Spanish Spelling Reform of English

Guille   Monday, May 03, 2004, 02:23 GMT
It's complicated if you don't speak Spanish. This is the best reform of English for Spaniards.

name -- neim
day -- dey

seat -- sit
need -- nid
piece -- pis
peace -- pis

bite -- bait
fight -- fait
lie -- lay
by -- bay
buy -- bay

boat -- bout
note -- nout
so -- sou; sow
low -- lou; low

new -- niú
cute -- kiút; quiút

law -- lo; la; loa
caught -- cot; cat
thought -- zot; zat

boot -- but
hook -- huok; huoc

cow -- cao; cau; caw
round -- raond; raund

boy -- boe
soil -- soel
SHHHHHHHHHHHHHHHHHHHHH   Monday, May 03, 2004, 02:47 GMT
Respelling ''lie'' as ''lay'' is a pretty silly idea.
Someone   Monday, May 03, 2004, 03:07 GMT
boat -- bot
note -- not
so -- so
low -- lo
law -- la
caught -- cat
thought -- (España) zat
new -- nu

Those are better where I live. I like the rest, or find the Spanish too hard.
Smith   Monday, May 03, 2004, 03:14 GMT
boat -- bot
note -- not
so -- so
low -- lo
law -- la
caught -- cat
thought -- (España) zat
new -- nu

In those spellings only ''so'', ''lo'' and ''nu'' are okay. ''bot'' and ''not'' for ''boat'' and ''note'' look like [ba:t] and [na:t] and ''cat'' and ''zat'' for ''caught'' and ''thought'' look like [k@t] and [z@t] not [ka:t] and [tha:t].

How about,

new-nu, British-nyu
Smith   Monday, May 03, 2004, 03:19 GMT
This is how these words come out in my system.

new-noo, British-nue
Someone   Monday, May 03, 2004, 03:25 GMT
These don't fit Spanish pronunciation at all. I'll list how one would say them in english.

boat -- bow-ought
note -- no-tay
loe -- low-eh
law -- w isn't used in Spanish
caut -- caw-oot
thaut -- thaw-oot
Someone   Monday, May 03, 2004, 03:26 GMT
Sorry, that should be English.
Dulcinea del Toboso   Monday, May 03, 2004, 04:47 GMT
There are several good reasons against a spelling reform for English.

First, all proposals for spelling reform are based on a particular pronunciation. The problems then become: which pronunciation to adopt and how much slack is acceptable? For example, the word "missile" is pronounced quite differently in the UK than in the U.S., so which pronunciation would be used in the reformed spelling? Additionally, some syllables in many English words are not enunciated clearly among various English dialects, should the spelling simply omit the muted sounds? If so, then the spelling will be understandable for speakers of some dialects but not the others.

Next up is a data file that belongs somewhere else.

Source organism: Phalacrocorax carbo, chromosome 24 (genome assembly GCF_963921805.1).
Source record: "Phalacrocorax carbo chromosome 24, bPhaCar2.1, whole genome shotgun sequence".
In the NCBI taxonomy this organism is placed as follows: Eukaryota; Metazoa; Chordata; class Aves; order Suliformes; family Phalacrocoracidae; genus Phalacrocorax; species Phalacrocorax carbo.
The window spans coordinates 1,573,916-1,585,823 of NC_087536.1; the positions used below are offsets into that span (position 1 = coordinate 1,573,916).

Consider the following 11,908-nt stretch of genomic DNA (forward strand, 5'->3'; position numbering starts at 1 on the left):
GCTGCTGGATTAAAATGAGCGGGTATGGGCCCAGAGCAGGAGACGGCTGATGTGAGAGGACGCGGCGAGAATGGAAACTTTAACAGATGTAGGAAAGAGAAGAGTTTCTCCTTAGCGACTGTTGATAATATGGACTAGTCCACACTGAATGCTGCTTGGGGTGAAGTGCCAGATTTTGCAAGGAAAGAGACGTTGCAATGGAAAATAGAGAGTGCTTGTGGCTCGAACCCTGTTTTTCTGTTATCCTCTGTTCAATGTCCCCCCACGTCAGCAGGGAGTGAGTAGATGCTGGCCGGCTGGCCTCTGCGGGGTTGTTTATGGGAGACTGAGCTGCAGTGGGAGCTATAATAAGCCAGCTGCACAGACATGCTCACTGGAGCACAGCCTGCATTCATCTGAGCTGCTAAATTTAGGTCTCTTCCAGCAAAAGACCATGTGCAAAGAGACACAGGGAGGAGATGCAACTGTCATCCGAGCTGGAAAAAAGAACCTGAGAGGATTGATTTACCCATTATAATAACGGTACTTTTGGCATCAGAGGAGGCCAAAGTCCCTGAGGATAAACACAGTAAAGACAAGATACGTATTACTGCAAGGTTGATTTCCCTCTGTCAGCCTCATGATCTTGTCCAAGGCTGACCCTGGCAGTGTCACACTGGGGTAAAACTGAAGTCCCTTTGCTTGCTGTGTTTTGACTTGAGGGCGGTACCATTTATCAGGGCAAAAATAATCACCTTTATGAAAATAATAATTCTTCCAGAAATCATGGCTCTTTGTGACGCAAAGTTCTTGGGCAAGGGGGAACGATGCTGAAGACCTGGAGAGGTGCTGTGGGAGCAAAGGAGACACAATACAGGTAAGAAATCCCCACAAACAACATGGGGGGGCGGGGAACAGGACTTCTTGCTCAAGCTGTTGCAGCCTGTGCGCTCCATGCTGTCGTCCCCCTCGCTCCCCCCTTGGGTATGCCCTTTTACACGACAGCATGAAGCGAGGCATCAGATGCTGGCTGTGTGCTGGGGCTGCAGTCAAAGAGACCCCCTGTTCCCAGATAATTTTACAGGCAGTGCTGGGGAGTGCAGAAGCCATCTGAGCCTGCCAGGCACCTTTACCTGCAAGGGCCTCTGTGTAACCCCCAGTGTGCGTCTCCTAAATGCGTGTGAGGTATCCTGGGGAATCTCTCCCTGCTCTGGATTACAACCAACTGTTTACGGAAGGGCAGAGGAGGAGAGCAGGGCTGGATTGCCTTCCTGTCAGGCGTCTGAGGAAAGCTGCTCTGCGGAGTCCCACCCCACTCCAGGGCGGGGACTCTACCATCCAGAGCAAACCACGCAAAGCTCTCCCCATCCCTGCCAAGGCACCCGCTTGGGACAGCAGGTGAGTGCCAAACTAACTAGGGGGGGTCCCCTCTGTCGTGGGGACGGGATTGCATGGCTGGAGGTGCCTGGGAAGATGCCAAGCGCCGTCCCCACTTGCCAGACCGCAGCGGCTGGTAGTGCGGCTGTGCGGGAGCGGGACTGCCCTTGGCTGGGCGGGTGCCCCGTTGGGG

Secondly, English spelling reflects ancient speech and etymology. This latter aspect allows us to recognize variations on a root word and infer meaning. Also, sometimes the pronunciation of a word changes slightly due to preceding or following words or to changes in grammatical function -- should the spelling also change to reflect this change in pronunciation? If so, that creates multiple spellings for the same word.

Lastly, reformed spelling makes the language difficult to read for native speakers, of which there are hundreds of millions. Do we really want to see something like "tu bi oer nat tu bi" amongst our classics?

In my experience, poor spellers among native English speakers are usually those who do not read very much. The best way to improve one's spelling of English is to read.
mjd   Monday, May 03, 2004, 05:04 GMT
Well said.
Chilli   Monday, May 03, 2004, 16:25 GMT
I wish I could make a little smiley do a pompom routine and cheer.
Ben   Monday, May 03, 2004, 21:28 GMT
If the purpose of spelling reform is to make spelling easier, then I suppose you might have a point (although a lazy one).

However, if the purpose is to make READING easier, well that just doesn't make any psychological sense. People read characters, not individual phonetics. Thus, when we see the word "window," we're actually reading the symbol that we associate with that word, rather than a series of sounds.

The biggest problem with your Spanish spelling reform, though, is that there is no Spanish sound for our flat "a," i.e. the sound heard in "cat," "bat," or "band."